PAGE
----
Tuesday, October 17, 2006
A Sense Of Entitlement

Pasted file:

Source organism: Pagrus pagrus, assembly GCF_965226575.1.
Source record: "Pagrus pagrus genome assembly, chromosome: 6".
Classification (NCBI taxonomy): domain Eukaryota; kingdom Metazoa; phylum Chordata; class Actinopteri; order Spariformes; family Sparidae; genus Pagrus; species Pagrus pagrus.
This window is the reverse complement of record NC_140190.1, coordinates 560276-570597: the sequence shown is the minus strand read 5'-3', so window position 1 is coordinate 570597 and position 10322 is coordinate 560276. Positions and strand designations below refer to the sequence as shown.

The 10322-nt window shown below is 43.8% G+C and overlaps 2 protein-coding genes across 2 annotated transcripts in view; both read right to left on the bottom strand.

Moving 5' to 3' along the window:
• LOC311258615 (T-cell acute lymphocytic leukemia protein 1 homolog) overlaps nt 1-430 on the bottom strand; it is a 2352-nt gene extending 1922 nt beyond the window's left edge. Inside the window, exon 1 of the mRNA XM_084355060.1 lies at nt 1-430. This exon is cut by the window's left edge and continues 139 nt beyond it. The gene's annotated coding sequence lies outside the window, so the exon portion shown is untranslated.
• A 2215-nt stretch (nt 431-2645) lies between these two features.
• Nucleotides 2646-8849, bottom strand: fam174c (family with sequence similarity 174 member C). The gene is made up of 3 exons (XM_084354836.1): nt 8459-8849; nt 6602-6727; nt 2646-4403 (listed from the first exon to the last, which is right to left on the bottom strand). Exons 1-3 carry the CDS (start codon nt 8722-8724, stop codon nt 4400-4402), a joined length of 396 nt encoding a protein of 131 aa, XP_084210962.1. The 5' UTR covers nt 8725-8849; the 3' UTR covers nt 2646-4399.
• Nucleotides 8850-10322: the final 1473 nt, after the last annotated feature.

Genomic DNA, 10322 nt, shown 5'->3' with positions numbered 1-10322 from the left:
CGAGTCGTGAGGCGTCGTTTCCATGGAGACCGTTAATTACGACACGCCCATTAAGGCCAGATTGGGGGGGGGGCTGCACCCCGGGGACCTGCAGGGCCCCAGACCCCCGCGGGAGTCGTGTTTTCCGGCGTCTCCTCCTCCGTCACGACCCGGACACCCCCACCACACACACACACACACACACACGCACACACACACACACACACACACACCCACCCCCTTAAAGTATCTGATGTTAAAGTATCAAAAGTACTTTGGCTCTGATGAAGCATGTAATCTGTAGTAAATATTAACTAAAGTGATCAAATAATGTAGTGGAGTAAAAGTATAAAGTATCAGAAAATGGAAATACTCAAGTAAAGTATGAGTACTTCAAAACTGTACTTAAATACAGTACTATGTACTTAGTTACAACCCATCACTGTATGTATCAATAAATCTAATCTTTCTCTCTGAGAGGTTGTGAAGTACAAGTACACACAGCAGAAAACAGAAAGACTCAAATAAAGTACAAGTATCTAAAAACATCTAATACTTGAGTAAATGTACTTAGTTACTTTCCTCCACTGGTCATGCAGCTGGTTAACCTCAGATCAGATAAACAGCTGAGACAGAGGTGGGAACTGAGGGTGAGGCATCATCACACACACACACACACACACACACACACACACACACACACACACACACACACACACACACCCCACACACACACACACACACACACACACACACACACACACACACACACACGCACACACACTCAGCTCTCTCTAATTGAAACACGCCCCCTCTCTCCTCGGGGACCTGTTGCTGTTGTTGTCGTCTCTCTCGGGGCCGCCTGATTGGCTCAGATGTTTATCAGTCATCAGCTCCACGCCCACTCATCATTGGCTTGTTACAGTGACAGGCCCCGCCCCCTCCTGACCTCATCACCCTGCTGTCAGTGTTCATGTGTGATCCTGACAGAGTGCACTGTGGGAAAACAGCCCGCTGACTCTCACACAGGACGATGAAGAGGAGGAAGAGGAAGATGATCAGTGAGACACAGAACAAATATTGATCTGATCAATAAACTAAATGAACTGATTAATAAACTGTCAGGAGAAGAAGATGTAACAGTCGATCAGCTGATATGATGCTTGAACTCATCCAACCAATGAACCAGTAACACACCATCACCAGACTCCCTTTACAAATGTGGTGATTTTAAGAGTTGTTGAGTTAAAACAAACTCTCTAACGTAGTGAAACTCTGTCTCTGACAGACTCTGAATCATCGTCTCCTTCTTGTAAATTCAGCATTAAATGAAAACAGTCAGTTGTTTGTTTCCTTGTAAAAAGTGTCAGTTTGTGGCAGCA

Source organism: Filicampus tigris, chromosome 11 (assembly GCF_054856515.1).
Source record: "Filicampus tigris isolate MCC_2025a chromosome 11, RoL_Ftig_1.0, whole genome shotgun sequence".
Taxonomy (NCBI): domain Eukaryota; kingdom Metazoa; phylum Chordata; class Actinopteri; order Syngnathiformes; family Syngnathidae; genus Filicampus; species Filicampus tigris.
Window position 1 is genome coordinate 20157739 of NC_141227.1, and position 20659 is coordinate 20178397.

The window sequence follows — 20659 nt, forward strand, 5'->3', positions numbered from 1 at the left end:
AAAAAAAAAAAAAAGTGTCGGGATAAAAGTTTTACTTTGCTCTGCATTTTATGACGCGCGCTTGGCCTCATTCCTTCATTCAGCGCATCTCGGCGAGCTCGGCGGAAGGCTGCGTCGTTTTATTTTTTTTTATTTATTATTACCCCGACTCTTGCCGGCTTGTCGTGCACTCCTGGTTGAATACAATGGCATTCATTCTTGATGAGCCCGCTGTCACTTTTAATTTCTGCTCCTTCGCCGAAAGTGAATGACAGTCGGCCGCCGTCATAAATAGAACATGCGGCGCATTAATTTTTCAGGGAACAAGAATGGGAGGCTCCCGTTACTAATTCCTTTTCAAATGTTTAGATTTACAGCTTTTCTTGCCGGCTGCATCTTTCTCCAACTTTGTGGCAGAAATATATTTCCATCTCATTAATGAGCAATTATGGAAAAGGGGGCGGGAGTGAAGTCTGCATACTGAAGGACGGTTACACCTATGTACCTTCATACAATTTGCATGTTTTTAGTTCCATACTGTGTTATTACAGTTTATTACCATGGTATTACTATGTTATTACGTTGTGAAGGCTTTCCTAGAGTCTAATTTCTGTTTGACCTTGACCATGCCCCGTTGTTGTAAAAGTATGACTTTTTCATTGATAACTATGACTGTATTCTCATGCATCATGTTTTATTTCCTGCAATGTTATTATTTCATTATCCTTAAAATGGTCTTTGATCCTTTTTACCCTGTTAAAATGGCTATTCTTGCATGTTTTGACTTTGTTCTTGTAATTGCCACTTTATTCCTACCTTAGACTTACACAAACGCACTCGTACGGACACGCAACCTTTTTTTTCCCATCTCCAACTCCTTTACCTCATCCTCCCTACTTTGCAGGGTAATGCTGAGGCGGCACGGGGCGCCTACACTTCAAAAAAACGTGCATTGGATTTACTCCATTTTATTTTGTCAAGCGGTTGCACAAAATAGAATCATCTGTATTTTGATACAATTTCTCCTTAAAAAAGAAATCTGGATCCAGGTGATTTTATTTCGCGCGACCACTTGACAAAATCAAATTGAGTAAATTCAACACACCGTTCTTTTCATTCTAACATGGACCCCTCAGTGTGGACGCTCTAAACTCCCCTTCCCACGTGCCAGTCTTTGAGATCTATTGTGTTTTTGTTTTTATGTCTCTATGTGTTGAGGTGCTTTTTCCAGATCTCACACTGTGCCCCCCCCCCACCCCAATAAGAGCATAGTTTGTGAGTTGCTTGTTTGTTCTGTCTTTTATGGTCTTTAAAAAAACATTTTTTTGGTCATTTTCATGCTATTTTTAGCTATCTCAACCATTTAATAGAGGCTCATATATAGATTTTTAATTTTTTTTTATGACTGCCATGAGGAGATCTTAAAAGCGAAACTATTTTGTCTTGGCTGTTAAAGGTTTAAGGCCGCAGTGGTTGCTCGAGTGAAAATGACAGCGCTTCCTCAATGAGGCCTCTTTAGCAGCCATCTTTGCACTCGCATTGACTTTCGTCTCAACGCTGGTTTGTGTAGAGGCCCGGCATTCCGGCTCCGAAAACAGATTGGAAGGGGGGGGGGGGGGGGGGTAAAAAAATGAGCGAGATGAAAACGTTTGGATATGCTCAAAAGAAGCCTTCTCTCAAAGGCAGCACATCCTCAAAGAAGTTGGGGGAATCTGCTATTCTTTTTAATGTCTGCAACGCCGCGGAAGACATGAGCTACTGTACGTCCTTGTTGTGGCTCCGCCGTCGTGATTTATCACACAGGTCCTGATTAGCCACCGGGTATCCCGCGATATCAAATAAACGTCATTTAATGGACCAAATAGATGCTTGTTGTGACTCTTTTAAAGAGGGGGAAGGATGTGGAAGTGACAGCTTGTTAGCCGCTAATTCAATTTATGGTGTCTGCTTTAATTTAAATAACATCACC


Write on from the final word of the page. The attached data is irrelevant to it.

"From now on, I want a royalty on the resales and I'm going to get it." - Robert Rauschenberg, 1973A valued collector emailed me recently to ask if I had an opinion about the notion of droit de suite – the artist's right to royalties on the resale of their works. I had the impression that this collector, an intelligent, sensitive man, was in favour of it because, on the face of it, it contributes further to the support of the artist.I disagree. Droit de suite negates the significance of the collector in an artist's success. Every person who buys a work of art is supporting an artist at whatever point that artist happens to be in their career. Even at Rauschenberg's extraordinary level of fame and earnings, collectors who buy his new work and bid for his old works at auction sustain (and, these days, increase) the value of both past and future works. Even an artist like Rauschenberg derives enough significant benefit from this not to deserve a royalty in the same way as a musician or an author does from works that must necessarily be distributed in volume to earn any sort of return for them. In 1996, I sold my first large painting for about $300. It would fetch nearly $30,000 now. When the value of my works grew, I wanted this collector to make as much money as possible from an eventual sale. Over the past ten years, the work has been through a series of owners, but I still feel that each believed in me and was invested in my future. The original price of $300 bought my food, rent, and several large tins of paint. The person who bought it next paid twelve times more. I didn't receive another cent. However, because of that re-sale, I could be confident that whatever I painted next would be sold for a lot more than $300. Subsequent buyers not only invested in the long-term value of my work, they encouraged an expectation that I might be able to create and sell more works in the future.For every artist that makes it – and making it means being able to make art full-time and not having to worry unduly about where the next meal might be coming from, let alone rake in the millions that Rauschenberg and many of his peers do – there are thousands who don't. Everyone who supports an artist by buying their work, especially in the early, 'risky' stages of a career, deserves all of whatever eventual profit there might (or might not) be. It's unreasonable for artists to think they are owed anything more.